Phobias, depression and other psychopathological disorders have often been described along with ASD but this has not been assessed systematically.[47]

The presentation of depression in ASDs can depend on level of cognitive functioning, with lower functioning children displaying more behavior issues and higher functioning children displaying more traditional depressive symptoms.[5] Depression is thought to develop and occur more in high-functioning individuals during adolescence, when they develop greater insight into their differences from others.[28]

See also


  1. Diagnostic and Statistical Manual of Mental Disorders (4th ed., text rev.). Washington, D.C.: American Psychiatric Association. 2000.
  2. Folstein SE, Rosen-Sheidley B (2001). "Genetics of autism: complex aetiology for a heterogeneous disorder". Nat Rev Genet. 2 (12): 943–55. doi:10.1038/35103559. PMID 11733747.
  3. 1 2 Zafeiriou DI, Ververi A, Vargiami E (2007). "Childhood autism and associated comorbidities". Brain Dev (Review). 29 (5): 257–72. doi:10.1016/j.braindev.2006.09.003. PMID 17084999.
  4. Cuthbert, Bruce (March 1, 2013). "Overlap Blurs Diagnostic Categories – NIH-funded Study". NIMH. Retrieved May 26, 2015. National Institutes of Health-funded researchers discovered that people with disorders traditionally thought to be distinct – autism, ADHD, bipolar disorder, major depression and schizophrenia – were more likely to have suspect genetic variation at the same four chromosomal sites. These included risk versions of two genes that regulate the flow of calcium into cells. External link in |website= (help)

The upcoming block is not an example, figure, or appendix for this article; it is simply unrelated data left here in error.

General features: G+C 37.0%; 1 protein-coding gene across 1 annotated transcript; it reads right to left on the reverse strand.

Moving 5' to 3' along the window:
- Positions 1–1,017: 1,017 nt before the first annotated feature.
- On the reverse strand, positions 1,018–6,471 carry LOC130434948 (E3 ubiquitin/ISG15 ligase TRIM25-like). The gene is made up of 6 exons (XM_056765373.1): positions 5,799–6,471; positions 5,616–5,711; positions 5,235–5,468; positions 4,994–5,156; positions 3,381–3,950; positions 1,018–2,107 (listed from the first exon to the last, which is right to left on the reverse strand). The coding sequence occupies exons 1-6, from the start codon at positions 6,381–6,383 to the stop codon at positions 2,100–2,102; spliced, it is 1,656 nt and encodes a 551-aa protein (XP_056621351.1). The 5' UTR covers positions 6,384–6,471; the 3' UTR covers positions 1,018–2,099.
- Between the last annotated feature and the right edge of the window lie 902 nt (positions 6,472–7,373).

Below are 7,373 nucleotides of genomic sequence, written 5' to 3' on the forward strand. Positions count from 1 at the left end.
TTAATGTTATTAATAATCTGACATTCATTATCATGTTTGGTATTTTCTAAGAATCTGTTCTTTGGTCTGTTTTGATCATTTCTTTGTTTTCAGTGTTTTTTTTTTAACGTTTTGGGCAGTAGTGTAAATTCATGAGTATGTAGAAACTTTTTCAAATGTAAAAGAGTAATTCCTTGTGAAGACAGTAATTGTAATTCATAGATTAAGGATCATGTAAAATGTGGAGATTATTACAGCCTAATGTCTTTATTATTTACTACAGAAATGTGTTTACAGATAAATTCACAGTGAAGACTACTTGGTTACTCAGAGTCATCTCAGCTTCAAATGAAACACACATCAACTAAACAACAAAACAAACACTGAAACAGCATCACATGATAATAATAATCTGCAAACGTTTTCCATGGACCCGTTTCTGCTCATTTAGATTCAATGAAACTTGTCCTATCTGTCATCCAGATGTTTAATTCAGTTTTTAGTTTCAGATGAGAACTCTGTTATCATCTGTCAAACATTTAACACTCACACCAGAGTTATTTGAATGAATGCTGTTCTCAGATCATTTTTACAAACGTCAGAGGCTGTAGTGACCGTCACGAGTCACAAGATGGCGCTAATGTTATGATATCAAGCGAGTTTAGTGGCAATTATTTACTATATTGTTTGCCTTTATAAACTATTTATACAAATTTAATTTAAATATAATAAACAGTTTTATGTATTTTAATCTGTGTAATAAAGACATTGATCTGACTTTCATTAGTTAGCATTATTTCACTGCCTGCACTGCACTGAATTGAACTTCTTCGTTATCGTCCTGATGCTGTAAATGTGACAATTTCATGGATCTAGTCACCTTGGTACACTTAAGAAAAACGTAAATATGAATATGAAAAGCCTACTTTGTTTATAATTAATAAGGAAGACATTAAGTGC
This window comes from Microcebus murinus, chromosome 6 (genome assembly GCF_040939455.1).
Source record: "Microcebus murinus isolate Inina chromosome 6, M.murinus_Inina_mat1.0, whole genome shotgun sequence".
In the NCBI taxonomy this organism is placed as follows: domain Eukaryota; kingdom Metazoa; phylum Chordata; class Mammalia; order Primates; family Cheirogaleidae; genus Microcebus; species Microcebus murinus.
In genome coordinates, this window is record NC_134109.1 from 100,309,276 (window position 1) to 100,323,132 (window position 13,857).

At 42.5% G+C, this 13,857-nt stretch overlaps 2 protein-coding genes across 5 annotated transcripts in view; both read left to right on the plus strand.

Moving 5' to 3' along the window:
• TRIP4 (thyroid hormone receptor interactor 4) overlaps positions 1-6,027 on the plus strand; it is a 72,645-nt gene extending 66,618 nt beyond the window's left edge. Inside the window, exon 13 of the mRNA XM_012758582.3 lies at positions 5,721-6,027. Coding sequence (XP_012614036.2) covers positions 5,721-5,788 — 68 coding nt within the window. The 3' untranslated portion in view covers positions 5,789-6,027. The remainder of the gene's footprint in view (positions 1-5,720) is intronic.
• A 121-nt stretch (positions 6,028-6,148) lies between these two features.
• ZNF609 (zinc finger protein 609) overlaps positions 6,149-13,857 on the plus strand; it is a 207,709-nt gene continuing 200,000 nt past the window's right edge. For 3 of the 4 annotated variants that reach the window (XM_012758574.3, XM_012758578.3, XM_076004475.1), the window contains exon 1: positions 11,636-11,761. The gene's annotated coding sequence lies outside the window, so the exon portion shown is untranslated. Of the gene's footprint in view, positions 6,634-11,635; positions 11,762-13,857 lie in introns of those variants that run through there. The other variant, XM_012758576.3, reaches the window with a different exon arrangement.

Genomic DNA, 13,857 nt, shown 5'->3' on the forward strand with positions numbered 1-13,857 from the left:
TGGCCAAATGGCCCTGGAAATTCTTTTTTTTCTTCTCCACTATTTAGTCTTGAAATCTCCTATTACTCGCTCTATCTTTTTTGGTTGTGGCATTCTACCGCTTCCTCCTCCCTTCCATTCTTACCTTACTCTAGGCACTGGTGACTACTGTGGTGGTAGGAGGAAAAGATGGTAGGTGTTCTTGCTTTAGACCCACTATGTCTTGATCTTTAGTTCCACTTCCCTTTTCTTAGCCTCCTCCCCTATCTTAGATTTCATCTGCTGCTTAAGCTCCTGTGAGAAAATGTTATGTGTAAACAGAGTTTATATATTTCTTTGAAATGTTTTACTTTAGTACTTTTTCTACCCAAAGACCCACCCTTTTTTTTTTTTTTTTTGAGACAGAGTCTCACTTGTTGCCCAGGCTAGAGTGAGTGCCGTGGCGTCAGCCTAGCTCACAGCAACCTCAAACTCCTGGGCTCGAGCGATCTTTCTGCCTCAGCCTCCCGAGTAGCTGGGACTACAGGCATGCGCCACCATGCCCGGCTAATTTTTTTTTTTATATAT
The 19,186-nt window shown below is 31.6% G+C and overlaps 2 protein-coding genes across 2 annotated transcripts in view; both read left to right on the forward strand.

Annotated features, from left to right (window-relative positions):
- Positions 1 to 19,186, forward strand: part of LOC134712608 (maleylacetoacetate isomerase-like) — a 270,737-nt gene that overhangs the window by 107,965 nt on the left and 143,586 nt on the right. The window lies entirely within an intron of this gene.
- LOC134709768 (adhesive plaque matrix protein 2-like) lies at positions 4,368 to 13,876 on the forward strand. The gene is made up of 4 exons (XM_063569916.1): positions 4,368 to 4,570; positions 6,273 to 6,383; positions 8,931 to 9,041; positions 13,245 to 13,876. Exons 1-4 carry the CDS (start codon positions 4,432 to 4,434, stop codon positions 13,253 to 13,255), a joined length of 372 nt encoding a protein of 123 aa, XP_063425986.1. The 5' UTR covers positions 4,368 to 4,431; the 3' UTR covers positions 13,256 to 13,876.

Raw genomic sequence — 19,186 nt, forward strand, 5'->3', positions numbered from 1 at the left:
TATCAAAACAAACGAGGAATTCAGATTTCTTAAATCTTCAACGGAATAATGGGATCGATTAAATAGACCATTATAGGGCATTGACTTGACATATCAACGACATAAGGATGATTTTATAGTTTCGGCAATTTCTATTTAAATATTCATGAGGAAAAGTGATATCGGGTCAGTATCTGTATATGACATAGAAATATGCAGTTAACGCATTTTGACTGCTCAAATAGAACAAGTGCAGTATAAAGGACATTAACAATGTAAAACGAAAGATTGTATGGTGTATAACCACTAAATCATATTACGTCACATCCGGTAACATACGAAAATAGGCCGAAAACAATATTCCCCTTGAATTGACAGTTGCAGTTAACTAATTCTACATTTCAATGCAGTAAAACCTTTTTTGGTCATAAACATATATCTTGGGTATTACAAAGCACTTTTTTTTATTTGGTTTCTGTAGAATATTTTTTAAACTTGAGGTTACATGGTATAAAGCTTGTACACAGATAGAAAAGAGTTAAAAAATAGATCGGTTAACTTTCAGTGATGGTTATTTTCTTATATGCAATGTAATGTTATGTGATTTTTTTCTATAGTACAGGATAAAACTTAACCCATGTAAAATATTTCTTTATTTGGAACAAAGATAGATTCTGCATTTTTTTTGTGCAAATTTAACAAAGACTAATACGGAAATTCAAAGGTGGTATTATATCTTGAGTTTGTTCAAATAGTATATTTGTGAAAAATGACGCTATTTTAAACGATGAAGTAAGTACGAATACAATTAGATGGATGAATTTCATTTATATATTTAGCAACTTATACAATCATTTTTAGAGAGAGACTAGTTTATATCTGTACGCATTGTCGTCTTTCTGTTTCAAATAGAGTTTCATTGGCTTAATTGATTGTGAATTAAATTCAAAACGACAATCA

5. 1 2 Johnny L. Matson; Peter Sturmey, eds. (2011). International Handbook of Autism and Pervasive Developmental Disorders. New York: Springer. pp. 53–74.
  6. Underwood L, McCarthy J, Tsakanikos E (September 2010). "Mental health of adults with autism spectrum disorders and intellectual disability". Curr Opin Psychiatry (Review). 23 (5): 421–6. doi:10.1097/YCO.0b013e32833cfc18. PMID 20613532.
  7. White SW, Oswald D, Ollendick T, Scahill L (2009). "Anxiety in children and adolescents with autism spectrum disorders". Clin Psychol Rev. 29 (3): 216–29. doi:10.1016/j.cpr.2009.01.003. PMC 2692135Freely accessible. PMID 19223098.
  8. Reiersen AM, Todd RD (2008). "Co-occurrence of ADHD and autism spectrum disorders: phenomenology and treatment". Expert Rev Neurother. 8 (4): 657–69. doi:10.1586/14737175.8.4.657. PMID 18416666.
  9. DSM 5 ADHD Fact Sheet Archived August 11, 2015, at the Wayback Machine.
  10. Luby J, Navsaria N (October 1, 2011). "Pediatric bipolar disorder: evidence for prodromal states and early markers". J Child Psychol Psychiatry. 51 (4): 459.471. doi:10.1111/j.1469-7610.2010.02210.x. PMC 3184298Freely accessible. PMID 20085607.
  11. McElroy SL (2004). "Diagnosing and treating comorbid (complicated) bipolar disorder". The Journal of Clinical Psychiatry. 65 Suppl 15: 35–44. PMID 15554795.
  12. Towbin KE, Pradella A, Gorrindo T, Pine DS, Leibenluft E (2005). "Autism spectrum traits in children with mood and anxiety disorders". Journal of child and adolescent psychopharmacology. 15 (3): 452–64. doi:10.1089/cap.2005.15.452. PMID 16092910.